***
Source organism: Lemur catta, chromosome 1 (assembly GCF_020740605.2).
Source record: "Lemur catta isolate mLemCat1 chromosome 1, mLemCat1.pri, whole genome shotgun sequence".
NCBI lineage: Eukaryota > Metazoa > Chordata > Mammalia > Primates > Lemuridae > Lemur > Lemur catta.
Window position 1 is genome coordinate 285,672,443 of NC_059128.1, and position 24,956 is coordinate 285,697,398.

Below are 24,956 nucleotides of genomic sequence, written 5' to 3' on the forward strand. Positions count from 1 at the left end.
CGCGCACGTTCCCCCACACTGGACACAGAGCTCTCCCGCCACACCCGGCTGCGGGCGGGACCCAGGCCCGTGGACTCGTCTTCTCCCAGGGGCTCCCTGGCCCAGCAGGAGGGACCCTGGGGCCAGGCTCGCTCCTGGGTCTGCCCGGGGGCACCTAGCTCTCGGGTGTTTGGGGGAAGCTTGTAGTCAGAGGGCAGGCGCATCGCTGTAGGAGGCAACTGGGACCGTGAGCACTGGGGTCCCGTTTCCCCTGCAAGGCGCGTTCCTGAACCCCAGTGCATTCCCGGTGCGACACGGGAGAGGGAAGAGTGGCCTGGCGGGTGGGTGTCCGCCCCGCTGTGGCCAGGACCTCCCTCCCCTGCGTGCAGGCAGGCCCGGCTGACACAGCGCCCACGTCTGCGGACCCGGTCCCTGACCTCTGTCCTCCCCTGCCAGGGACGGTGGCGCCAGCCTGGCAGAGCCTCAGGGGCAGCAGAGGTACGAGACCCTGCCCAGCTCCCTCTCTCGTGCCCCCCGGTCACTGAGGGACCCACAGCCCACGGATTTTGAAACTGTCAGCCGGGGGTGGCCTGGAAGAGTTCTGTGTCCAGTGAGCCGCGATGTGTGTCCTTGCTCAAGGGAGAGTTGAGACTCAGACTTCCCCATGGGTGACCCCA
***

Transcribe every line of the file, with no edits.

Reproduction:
Source organism: Lemur catta, chromosome 1 (assembly GCF_020740605.2).
Source record: "Lemur catta isolate mLemCat1 chromosome 1, mLemCat1.pri, whole genome shotgun sequence".
NCBI lineage: Eukaryota > Metazoa > Chordata > Mammalia > Primates > Lemuridae > Lemur > Lemur catta.
Window position 1 is genome coordinate 285,672,443 of NC_059128.1, and position 24,956 is coordinate 285,697,398.

Below are 24,956 nucleotides of genomic sequence, written 5' to 3' on the forward strand. Positions count from 1 at the left end.
CGCGCACGTTCCCCCACACTGGACACAGAGCTCTCCCGCCACACCCGGCTGCGGGCGGGACCCAGGCCCGTGGACTCGTCTTCTCCCAGGGGCTCCCTGGCCCAGCAGGAGGGACCCTGGGGCCAGGCTCGCTCCTGGGTCTGCCCGGGGGCACCTAGCTCTCGGGTGTTTGGGGGAAGCTTGTAGTCAGAGGGCAGGCGCATCGCTGTAGGAGGCAACTGGGACCGTGAGCACTGGGGTCCCGTTTCCCCTGCAAGGCGCGTTCCTGAACCCCAGTGCATTCCCGGTGCGACACGGGAGAGGGAAGAGTGGCCTGGCGGGTGGGTGTCCGCCCCGCTGTGGCCAGGACCTCCCTCCCCTGCGTGCAGGCAGGCCCGGCTGACACAGCGCCCACGTCTGCGGACCCGGTCCCTGACCTCTGTCCTCCCCTGCCAGGGACGGTGGCGCCAGCCTGGCAGAGCCTCAGGGGCAGCAGAGGTACGAGACCCTGCCCAGCTCCCTCTCTCGTGCCCCCCGGTCACTGAGGGACCCACAGCCCACGGATTTTGAAACTGTCAGCCGGGGGTGGCCTGGAAGAGTTCTGTGTCCAGTGAGCCGCGATGTGTGTCCTTGCTCAAGGGAGAGTTGAGACTCAGACTTCCCCATGGGTGACCCCA